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Norovirus top source of reported foodborne outbreaks, says CDC

By Joe Whitworth+

09-Jun-2014
Last updated the 09-Jun-2014 at 10:31 GMT

Fruits and vegetables were among the most frequently named food categories
Fruits and vegetables were among the most frequently named food categories

Noroviruses are the leading cause of reported foodborne disease outbreaks, according to the Centers for Disease Control and Prevention (CDC).

It is most often associated with food contamination in restaurants during preparation by infected workers, said the agency in its Morbidity and Mortality Weekly Report (MMWR).

During 2009–2012, 1,008 foodborne norovirus outbreaks were reported through the National Outbreak Reporting System (NORS), constituting 48% of all outbreaks with a single known cause.

Contaminated food

Of 324 outbreaks with an implicated food, most resulted from food contaminated during preparation (92%) and consumed raw (75%).

Specific categories were implicated in only 67 outbreaks; the most frequently named were vegetable row crops (e.g., leafy vegetables) (30%), fruits (21%), and mollusks (19%).

CDC analyzed 2009–2012 data on suspected and confirmed outbreaks reported by state, local, and territorial health departments to characterize the epidemiology.

Foodborne norovirus outbreaks were reported by 43 states, with the number per state ranging from one to 117.

Foodborne outbreaks more often affected men (44%) and persons aged <75 years and the reported case-hospitalization and case-fatality ratios in foodborne outbreaks (1% and 0.01%) were lower than those in nonfoodborne cases.

However, a greater proportion of cases among foodborne outbreaks resulted in emergency department visits than among nonfoodborne outbreaks.

Common setting

Restaurants were the most common setting (64%) of food preparation reported in outbreaks and food workers were implicated as the source in 70% of 520 cases.

“Steps to curtail contamination of ready-to-eat foods by food workers include adherence to appropriate recommendations for hand washing and avoiding bare-hand contact with ready-to-eat foods (e.g., through use of gloves or utensils),” said the CDC.

“Compliance with policies to prevent ill staff members from working until ≥48 hours after symptom resolution and supervision by a certified kitchen manager, as recommended by the Food and Drug Administration Food Code.”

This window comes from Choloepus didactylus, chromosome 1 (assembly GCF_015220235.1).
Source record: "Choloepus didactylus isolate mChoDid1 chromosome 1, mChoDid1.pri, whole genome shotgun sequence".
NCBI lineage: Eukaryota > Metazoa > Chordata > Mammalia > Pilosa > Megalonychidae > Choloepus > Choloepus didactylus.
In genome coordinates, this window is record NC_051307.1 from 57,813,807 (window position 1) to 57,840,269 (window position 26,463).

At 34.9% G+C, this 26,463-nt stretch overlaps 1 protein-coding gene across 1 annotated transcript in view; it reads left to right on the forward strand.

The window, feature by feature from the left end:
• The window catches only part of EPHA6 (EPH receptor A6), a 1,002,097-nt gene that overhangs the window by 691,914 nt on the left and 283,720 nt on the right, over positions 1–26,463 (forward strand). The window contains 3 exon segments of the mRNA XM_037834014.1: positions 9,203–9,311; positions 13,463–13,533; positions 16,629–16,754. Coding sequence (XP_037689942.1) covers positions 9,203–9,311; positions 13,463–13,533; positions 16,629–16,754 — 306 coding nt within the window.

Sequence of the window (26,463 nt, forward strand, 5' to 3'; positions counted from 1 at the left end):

CDC cited an observational study of workers in restaurants which found proper hand washing in only 27% of activities for which it is recommended and even less frequently (16%) when gloves were used.

One in five food workers in restaurants report having worked while ill with vomiting or diarrhea for at least one shift in the previous year, found the study.

Scott DeFife, executive vice president for policy and government affairs at the National Restaurant Association said it agreed with many of CDC’s suggestions as to what can be done but not all.

"However, we believe that some of the language is misleading and that norovirus is not common in the industry, as the report claims.

"The report shows that the overwhelming majority of norovirus outbreaks during the studied time period were non-foodborne. Restaurants serve 130 million meals each day, and while any instance is serious, there are very few instances of norovirus contamination.”

Norovirus diagnostics generally rely on molecular methods but data collected through investigations provide insights that can help guide prevention efforts, said the agency.

The public health burden exacted by noroviruses is substantial. Although candidate norovirus vaccines are in development and show promise, behavioral interventions focused on food workers continue to be primary means to prevent foodborne norovirus disease, added the report. 

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